I try really hard not to damage my books anymore, but the first five Harry Potter paperbacks I have are in pretty rough shape. This was back when I didn’t care how ruined a book was.

Can I ignore the trilogy part? Because I honestly can’t think of a trilogy that I reread for comfort. Usually, it’s a stand-alone or a long, childhood series for me. I’ll list a few, that kind of fit this. Harry Potter and Lockwood and Co. are my pick-me-up books.
I’m going to say the first three Harry Potter books because those are the ones I’ve read most and they always remind me of how magical the series is.

But they’re so cute!!!!

Image result for demogorgon baby gif

I wouldn’t want to face Pennywise from IT. Or the guy from Needful Things. Do you see the Stephen King pattern there? He scary. And I wouldn’t want to mess with those things in his books.
Maybe if I read more books with terrifying beasts, this would be easier. I’m just going to go with Aragog, the giant fucking spider, from Harry Potter because nope.
Yeah no. No.

….my instinct says Dumbledore.
I’m a terrible person.
I don’t know why you didn’t just say Snape… I didn’t feel like attacking him since I’m going to spend a lot of time doing that in our joint reviews of Harry Potter. Fair enough.
I’m going to say, Thetis from The Song of Achilles by Madeline Miller. She is consistent in her dedication to keep Patroclus away from Achilles and by the end of the book, we understand why she did so.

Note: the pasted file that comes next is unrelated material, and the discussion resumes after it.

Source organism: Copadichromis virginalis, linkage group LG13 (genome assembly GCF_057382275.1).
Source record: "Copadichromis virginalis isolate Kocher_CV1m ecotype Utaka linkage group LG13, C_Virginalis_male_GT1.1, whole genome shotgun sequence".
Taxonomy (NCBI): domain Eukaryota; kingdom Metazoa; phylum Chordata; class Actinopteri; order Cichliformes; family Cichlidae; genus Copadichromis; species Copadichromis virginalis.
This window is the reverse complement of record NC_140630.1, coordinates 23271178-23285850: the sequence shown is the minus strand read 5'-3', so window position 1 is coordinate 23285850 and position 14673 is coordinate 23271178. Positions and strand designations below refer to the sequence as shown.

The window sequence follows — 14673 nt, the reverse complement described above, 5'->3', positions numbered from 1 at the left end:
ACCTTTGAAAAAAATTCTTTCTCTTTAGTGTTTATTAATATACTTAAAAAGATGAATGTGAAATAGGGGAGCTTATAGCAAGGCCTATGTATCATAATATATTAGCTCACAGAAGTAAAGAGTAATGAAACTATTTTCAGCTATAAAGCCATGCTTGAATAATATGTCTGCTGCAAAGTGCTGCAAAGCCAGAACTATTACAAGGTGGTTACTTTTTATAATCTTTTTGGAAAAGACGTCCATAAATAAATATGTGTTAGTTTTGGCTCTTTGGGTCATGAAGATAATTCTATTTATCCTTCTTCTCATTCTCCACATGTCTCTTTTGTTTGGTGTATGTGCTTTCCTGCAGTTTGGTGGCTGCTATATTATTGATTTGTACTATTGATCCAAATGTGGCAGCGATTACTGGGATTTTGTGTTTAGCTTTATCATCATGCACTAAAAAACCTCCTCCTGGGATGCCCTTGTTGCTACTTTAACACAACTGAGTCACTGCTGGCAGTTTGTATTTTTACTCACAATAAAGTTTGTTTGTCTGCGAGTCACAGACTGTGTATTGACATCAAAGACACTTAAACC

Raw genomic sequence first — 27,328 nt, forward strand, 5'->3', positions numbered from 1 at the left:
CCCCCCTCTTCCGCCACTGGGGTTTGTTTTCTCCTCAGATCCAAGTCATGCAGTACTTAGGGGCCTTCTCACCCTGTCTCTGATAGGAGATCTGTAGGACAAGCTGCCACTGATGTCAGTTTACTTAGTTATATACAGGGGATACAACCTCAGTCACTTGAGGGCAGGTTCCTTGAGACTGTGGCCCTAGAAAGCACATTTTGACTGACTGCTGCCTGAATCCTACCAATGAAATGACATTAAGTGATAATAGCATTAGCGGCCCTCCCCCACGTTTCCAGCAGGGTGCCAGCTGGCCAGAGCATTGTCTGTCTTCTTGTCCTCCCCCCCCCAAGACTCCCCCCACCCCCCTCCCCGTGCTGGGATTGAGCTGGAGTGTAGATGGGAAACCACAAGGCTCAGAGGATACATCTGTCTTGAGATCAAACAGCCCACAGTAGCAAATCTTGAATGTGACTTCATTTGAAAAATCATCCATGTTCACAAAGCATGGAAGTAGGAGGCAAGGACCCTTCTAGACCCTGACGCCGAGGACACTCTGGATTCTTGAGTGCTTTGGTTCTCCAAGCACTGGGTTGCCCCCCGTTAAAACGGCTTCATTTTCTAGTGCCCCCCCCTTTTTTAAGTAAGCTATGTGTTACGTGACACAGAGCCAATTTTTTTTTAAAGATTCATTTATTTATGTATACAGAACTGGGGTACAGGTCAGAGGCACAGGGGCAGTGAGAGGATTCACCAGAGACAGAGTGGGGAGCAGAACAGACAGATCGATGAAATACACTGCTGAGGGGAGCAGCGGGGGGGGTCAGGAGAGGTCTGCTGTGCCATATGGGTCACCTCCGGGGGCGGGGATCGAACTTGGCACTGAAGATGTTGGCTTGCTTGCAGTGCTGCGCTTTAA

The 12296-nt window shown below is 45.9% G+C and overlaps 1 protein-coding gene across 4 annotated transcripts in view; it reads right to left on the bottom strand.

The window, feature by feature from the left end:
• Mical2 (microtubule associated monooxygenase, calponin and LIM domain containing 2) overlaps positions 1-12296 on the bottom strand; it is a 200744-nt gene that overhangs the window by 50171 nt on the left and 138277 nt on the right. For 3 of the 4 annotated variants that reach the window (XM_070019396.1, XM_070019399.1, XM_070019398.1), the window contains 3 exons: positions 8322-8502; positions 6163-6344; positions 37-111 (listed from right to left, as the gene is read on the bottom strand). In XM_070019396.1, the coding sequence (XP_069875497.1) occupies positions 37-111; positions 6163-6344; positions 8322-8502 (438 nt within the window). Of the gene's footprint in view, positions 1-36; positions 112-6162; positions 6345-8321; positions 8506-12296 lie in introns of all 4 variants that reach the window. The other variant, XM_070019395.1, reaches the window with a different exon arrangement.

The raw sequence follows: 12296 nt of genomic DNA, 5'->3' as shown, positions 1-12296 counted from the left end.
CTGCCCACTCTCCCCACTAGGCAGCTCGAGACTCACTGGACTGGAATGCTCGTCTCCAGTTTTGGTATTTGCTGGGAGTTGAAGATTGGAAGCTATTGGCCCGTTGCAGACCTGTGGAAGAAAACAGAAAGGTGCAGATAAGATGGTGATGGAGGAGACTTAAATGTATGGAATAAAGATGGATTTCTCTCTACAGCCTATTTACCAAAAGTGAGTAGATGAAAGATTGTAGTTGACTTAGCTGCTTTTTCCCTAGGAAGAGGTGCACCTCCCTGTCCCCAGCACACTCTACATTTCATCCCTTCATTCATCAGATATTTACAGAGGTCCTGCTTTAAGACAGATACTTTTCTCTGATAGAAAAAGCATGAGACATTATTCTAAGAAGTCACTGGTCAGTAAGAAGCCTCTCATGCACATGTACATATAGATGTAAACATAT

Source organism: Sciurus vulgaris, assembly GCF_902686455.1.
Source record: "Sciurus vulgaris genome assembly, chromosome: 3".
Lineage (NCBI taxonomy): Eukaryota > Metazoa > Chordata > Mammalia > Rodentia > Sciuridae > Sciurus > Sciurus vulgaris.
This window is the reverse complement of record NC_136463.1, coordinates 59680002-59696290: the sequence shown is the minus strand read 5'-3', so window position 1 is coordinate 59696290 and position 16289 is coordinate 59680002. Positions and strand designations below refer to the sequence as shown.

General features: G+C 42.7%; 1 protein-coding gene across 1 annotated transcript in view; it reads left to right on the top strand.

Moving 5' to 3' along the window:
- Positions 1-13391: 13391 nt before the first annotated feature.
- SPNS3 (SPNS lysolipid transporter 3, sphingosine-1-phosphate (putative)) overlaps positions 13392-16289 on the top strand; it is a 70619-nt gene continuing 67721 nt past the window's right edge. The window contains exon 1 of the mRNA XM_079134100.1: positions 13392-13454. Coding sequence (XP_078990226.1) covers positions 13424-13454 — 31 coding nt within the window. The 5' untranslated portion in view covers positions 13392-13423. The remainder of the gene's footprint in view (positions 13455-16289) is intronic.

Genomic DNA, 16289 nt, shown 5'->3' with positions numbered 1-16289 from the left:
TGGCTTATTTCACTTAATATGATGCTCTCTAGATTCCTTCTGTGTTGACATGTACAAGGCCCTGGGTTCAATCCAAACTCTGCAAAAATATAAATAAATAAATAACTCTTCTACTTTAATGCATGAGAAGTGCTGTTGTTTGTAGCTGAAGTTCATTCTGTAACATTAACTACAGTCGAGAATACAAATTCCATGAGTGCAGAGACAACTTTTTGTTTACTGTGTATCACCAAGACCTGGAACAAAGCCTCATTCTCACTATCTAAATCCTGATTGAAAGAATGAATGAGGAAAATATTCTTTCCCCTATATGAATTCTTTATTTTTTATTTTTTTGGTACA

Given that I didn’t like Nancy Wheeler, this is awkward. She was annoying and just got on my last nerves with how she acted. Especially season two. Ugh.

Image result for steve stranger things gif

Just sayin’

So I’m going to answer it as the asker said and a book I expected to love and didn’t. For the first, I didn’t expect to love Reign of the Fallen. I really enjoyed it in the end, despite the issues that I had with it. For the second, it’s Let’s Talk About Love. I thought that I’d absolutely adore it, but, alas.
Yeah, I didn’t like Nancy either. It’s funny how Steve became one of the more likable characters in season two. Steve is fantastic and is the mom of the group. He is their mother. Anyway, a book I didn’t expect to love as much as I did was The Seven Husbands of Evelyn Hugo by Taylor Jenkins Reid. I know I’ve talked about this book so much, but honestly, I didn’t expect it to be one of my favorite books of all time. I was worried it wouldn’t live up to the hype and I WAS WRONG.